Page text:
If you can’t find the cat’s owner, you can provide veterinary care and bring them into your home to start acclimating them as a pet. Immediate vet care is essential, as many stray cats carry diseases. A veterinarian can vaccinate the cat and treat any ailments to ensure comfort and health once settled into your home. You’ll likely have to lure the cat into a kennel to get them to a vet and into your home afterward, like you would for a feral cat.

If you are not able to take in the kitty, you can surrender them to a shelter or a humane society, where they will get the care that they need and hopefully find a forever home. Other agencies that may be able to help you do things like finance foster care, pay for spaying/neutering/vet care, and place the cat in a new home include:

Feral Cat

feral cat lying on the street
Image Credit: verydisco, Pixabay

It’s never a good idea to try to domesticate a feral cat by bringing them into the house to live with you. These cats don’t know how to form bonds with humans and would find it extremely hard to get used to living indoors. They are likely to spend all their time trying to escape and get back outside where they feel most comfortable. They won’t be inclined to hang out on the couch or interact with humans or other pets. Here is what should be done if you’ve attracted a feral cat somehow that won’t leave you alone:

  • Pay close attention to the cat’s left ear. If it is tipped (a small portion is clipped off), it means the cat was trapped, spayed, or neutered and then released back into the wild again. If their left ear is not tipped, request a trap from your local humane society so you can trap the cat, have the society spay or neuter them, and then let them loose where you found them. This helps stunt population growth among feral cats in the long run.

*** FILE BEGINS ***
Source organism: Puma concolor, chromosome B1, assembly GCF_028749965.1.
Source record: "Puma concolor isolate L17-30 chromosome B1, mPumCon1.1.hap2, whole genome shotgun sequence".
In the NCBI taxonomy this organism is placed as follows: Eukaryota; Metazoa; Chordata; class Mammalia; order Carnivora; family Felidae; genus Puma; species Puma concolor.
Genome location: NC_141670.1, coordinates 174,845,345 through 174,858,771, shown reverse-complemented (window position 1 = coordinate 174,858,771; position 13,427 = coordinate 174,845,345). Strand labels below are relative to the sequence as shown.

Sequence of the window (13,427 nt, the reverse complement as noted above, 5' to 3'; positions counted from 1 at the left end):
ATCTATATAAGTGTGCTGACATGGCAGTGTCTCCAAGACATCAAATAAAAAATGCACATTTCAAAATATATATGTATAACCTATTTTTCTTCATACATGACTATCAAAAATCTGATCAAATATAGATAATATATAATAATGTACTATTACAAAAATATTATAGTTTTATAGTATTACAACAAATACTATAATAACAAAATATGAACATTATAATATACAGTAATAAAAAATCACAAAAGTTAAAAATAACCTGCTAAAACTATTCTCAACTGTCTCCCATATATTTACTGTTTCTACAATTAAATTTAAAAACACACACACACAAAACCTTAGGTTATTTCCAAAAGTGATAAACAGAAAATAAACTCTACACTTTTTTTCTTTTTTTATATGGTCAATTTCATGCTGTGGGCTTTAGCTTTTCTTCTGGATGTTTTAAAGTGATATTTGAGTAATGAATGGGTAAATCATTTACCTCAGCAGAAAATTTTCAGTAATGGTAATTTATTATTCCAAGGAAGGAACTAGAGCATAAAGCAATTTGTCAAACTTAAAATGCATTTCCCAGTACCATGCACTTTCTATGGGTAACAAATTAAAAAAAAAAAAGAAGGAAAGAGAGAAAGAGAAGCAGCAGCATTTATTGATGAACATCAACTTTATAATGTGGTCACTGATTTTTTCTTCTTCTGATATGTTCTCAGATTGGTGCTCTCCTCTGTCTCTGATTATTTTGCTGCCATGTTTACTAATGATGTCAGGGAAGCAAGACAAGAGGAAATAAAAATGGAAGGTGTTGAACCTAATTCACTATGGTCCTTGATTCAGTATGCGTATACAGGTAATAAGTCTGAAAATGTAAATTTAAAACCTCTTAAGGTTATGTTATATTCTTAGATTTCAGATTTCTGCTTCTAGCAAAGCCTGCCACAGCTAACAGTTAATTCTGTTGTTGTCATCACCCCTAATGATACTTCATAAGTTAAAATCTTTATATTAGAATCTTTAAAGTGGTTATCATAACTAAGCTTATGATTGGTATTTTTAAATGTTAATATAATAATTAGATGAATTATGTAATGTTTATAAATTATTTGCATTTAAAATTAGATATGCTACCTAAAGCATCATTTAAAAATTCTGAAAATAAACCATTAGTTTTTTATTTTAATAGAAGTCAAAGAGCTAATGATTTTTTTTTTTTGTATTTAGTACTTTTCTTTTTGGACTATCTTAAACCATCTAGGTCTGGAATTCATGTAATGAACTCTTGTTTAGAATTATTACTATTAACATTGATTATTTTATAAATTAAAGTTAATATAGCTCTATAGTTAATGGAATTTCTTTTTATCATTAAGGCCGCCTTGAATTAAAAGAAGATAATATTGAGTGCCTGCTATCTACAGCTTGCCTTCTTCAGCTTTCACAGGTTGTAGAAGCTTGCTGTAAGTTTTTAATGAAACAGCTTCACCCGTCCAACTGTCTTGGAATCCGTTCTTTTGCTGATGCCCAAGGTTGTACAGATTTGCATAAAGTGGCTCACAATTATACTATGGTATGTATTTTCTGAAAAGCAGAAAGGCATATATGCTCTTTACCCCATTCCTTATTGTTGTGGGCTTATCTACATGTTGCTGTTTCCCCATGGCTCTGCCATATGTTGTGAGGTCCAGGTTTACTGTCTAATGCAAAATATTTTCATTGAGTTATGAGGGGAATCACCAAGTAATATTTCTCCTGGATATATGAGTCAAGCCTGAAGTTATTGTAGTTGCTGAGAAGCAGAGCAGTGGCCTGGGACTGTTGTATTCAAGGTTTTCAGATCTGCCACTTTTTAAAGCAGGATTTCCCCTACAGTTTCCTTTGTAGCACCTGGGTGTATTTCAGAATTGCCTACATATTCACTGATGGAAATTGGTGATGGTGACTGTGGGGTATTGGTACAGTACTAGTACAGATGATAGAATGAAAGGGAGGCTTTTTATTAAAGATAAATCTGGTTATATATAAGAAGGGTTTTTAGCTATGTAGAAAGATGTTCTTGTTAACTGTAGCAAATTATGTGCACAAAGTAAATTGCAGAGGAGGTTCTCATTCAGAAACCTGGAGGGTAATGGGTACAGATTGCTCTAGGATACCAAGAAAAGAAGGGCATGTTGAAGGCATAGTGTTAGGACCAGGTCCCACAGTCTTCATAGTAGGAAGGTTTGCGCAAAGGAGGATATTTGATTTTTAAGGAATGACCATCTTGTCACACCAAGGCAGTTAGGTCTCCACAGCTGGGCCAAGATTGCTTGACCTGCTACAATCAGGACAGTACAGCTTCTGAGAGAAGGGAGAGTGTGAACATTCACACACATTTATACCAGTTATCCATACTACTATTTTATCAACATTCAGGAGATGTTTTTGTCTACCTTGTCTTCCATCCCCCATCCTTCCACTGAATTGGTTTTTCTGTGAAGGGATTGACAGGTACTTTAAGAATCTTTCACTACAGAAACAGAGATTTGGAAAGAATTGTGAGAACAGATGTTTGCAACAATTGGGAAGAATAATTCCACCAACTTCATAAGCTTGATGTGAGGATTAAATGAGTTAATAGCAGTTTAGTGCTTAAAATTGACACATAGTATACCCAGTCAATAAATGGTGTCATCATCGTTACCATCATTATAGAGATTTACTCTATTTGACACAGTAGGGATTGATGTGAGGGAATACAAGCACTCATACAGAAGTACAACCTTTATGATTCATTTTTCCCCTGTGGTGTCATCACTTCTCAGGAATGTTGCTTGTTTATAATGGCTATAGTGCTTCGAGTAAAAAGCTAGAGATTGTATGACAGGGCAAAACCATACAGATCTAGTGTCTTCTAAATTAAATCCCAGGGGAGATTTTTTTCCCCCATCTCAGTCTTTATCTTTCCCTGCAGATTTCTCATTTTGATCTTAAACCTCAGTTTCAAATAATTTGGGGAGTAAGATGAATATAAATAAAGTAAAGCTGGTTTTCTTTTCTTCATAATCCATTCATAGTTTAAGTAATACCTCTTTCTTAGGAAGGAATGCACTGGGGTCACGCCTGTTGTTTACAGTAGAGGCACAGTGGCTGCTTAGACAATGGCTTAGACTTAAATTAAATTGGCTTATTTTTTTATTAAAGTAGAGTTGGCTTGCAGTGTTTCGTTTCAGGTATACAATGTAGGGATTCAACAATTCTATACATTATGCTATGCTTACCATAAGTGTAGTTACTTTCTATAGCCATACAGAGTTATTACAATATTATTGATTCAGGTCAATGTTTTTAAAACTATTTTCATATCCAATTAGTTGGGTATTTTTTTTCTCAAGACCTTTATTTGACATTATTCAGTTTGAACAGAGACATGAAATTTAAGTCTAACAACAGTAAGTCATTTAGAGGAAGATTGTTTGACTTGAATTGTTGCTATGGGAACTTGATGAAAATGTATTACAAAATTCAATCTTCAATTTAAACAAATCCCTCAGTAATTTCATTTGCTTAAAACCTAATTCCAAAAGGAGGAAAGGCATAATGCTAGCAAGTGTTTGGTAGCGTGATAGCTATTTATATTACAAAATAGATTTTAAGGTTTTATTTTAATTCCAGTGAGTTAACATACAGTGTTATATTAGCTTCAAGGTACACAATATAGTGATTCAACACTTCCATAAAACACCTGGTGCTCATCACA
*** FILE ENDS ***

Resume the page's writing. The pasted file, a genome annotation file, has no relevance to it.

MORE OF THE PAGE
• Provide food, water, and shelter somewhere outside of your home where the cat will feel safe yet independent from intrusion from the humans on the property. Commercial food made specifically for cats is best, and shelter can come in the form of a small doghouse, a homemade pallet house, or even a board tilted against a fence.
  • Contact a local feral cat group or ask for support referrals from the humane society to get support if you want to relocate the animal to a safer place so you don’t have to commit to lifelong care.

Caring for a Cat That Prefers Living Outdoors

If the stray cat that won’t leave you alone seems healthy and happy and prefers living in the great outdoors, you may choose to care for them like you would a feral cat but in a more intimate way. Start by building them a shelter for protection from weather and predators. You can even use a plastic tub to create an insulated, safe space for outdoor kitties.

Set up a food and water station near the shelter, and put a chair nearby where you can sit and read to start forming a bond with the cat. If the cat is a stray, chances are that they’ll warm up to you and start coming to you for attention. You may even be able to start petting them before long. As long as the cat is thriving, they have protection from the outdoor elements and predators, they are spayed/neutered, and they get food and water daily, they can live a happy life as a “community” cat.

A Quick Recap

Stray cats can live on their own outdoors and find all the resources that they need to survive. However, they can thrive with just a bit of help from humans who live in their community. If you are able and willing to care for a stray cat that you come across, good for you! If you can’t handle the care yourself, you can still help the cat by contacting your local rescue centers for assistance. You’ll still be doing an amazing service that helps support and improve your community overall.

Featured Image Credit: Masarik, Shutterstock